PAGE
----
Art Pros
Elhamy calls himself a graphic artist but he could just as well be described as a people’s artist. His main concern is to get the beauty and appreciation of good art across to as wide an audience as he can reach. He consider it to be a ”very serious responsibility of the artist to be a recorder of his or her time”. Elhamy was born and has live in Cairo all his life. He graduated from the College of Fine Arts of Cairo in 1967 and undertook post-graduate studies in Islamic art and architecture at the American university in Cairo. His work has been shown in many exhibitions, including four one man shows, and his designs and paintings have been sold worldwide. He is in love with his Egyptian heritage and would like to pass that love and pride on to his fellow countrymen. His aims are to enlighten and to educate or at least elevate the taste of as many Egyptian as he can.

His inspirations come from the faces and disappearing customs of Egypt as well as Egypt’s architectural heritage.

Elhamy sees a large demand for art in Egypt but, unhappily he says, “An awareness of quality and good taste is greatly missing. While there is a lot of good art being produced in Egypt now, there is a lack of good publicity for artists, and their work is usually too expensive for most people to afford. “Elhamy would like to somehow bridge the gap between the expensive art and the common people who he feels, deserve to be surrounded by beautiful work. At one time he approached a number of artists to try and convince them of the feasibility of creating mass produced prints of their work. His theory was that a hundred prints at a low price will reach a lot more people and, he states, “Will also provide sales for the artist who might have a beautiful LE 1500 painting that isn’t selling. “ Basically says Elhamy, “It’s a win-win situation. ‘ This of course is a concept that is very big in western societies; malls and museums are loaded with print and poster shops filled with copies of masterpieces and other types of art. The problem for artists is that their minds are generally so focused on their creative work that cannot easily operate on the business aspect. This is a struggle Elhamy describes as “switching back and forth between the left and right brain in order to be an artist and run a business at the same time. In Egypt the artists are, in general, waiting for a publisher to come and do all of this for them, and yet no publisher will appear on the scene until the process has already started and is seen to be a viable idea. “He believes it is up to the artists to get the ball rolling; ”And so for it hasn’t rolled much. “ Although he has been able to convince a few artists to do prints of their works, the problem of marketing still exists.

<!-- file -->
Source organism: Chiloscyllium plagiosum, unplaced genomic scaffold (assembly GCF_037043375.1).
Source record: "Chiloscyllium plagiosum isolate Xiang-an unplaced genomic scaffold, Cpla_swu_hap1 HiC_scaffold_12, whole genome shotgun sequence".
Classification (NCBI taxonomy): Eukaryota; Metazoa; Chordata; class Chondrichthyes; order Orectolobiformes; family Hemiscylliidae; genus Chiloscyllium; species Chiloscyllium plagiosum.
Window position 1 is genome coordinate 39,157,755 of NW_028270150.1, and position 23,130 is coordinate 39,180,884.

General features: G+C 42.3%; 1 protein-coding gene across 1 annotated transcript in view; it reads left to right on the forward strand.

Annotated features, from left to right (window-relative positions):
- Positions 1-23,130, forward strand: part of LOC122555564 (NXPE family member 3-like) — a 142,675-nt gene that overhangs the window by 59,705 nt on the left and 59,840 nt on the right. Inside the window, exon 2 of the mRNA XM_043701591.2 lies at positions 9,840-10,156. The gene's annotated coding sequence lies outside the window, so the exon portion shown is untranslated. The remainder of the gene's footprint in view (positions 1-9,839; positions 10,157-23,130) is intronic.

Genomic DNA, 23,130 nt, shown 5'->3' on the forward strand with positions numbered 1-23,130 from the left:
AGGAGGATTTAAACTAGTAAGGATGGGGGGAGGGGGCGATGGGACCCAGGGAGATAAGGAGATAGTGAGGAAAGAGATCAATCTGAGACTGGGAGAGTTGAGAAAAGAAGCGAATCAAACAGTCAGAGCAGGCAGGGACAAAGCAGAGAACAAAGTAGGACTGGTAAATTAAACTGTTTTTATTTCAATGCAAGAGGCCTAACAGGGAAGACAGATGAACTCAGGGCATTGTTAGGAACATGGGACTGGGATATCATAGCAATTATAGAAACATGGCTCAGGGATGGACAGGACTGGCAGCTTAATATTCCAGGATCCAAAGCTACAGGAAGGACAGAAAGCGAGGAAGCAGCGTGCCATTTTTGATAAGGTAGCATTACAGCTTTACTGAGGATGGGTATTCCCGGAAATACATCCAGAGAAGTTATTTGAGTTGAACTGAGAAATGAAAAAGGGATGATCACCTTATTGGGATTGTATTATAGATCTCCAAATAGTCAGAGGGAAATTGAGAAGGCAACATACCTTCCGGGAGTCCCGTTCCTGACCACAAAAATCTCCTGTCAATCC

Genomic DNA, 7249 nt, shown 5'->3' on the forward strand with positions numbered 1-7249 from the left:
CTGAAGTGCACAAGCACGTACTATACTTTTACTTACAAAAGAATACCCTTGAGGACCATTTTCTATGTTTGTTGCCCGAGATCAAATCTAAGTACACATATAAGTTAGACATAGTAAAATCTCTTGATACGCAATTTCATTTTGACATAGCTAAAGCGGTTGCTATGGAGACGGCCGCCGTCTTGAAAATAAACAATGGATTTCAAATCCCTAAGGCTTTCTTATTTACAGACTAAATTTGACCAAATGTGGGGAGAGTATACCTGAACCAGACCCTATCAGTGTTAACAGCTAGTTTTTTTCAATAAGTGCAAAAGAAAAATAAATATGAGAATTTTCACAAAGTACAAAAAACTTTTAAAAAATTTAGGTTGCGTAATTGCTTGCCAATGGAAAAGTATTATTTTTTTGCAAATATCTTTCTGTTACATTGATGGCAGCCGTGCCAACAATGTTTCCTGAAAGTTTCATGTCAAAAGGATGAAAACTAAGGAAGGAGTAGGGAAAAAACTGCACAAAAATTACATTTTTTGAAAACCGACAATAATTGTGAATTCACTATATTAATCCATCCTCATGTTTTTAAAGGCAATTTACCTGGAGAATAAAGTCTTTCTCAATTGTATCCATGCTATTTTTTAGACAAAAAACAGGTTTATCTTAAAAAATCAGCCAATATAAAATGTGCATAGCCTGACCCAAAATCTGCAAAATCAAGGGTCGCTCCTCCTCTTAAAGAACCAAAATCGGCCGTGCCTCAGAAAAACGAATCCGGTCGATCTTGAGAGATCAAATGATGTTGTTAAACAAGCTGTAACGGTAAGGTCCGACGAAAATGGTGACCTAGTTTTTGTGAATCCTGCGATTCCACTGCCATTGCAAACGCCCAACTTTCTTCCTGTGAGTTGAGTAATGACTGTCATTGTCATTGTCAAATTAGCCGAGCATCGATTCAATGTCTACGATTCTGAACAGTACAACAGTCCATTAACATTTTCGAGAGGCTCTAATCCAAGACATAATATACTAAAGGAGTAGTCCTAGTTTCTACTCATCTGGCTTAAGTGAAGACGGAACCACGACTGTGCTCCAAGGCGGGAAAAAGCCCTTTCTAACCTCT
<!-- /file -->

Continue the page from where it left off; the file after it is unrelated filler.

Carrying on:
For many artists, their highest achievement would be to have their work placed in a museum. Elhamy’s goals are a little different, he would like his work to be in people’s homes. He keeps a mass audience in mind when working. He explains that, for this reason, his work has to be” More intimate, uplifting and appealing than some of the more idealistic works that would only fit in a museum’. Most do not know how representative of a mass audience they are. Many have been drawn to Elhamy’s work for it reflects a certain joie de vivre and feeling that it compels one to have something of his handing around to lighten up the environment. Some would argue, perhaps justifiably, that the integrity of art and compromised in order to appeal to the masses. Elhamy agrees, and adds that he does like “to push people a bit” whenever he can. By pushing people, he means that he likes to convince the observer indirectly to push past normal, conventional imagery. He demonstrates this by pointing out a piece in his gallery. The painting is of a green hued woman dancing through the air above an Islamic style building. Her feet and hands are cut off by the borders of the picture. Elhamy explained that this painting was going to be one of a set of four pictures depicting the four seasons, to be used on a calendar. In this particular painting he let his self will as

Creativity and design for kids. Parents rejoice!
The brainchild of Elhamy Naguib – Graffiti, a magic-land of children’s toys and colorful figures, is a source of enchantment
to anyone who visits it, child or adult. While Obelisque was there, two toddlers arrived and immediately began playing with
the little percussion instruments, and riding the paper-maché animals. Their squeals of delight were evidence that Graffiti had
captured their imagination with its whimsical figures and colorful toys.
This is not a conventional ‘don’t touch’ kids’ toy-shop, but a world created to delight and stimulate children. Elhamy
Naguib has been nurturing the creative instincts of his young audiences for years via his weekly TV programs conducted from
a make-shift studio in his home. His popular shows challenge the inventive ability of his young viewers, and the children
participating. There is nothing formal or conventional about his ‘educational’ methods. These are not ‘classes’, but discovery
sessions where young people learn by doing.
Elhamy Naguib has a wide and varied list of achievement using graphic art and design. These include many exhibitions,
both here and overseas, of his unusual paintings and murals depicting the life and folklore of Egypt. Egypt’s heritage is one of
his main loves. His portfolios teem with subjects as varied as Folk Costumes of Egypt, Disappearing Faces of Cairo, Simple
Joys, The ages of Man and many more. All attest to his wide knowledge and interpretive skills of his own culture. He also
produced art work for nation-wide campaigns regarding the environment, enhanced public awareness of air quality and the
appearance of public spaces.


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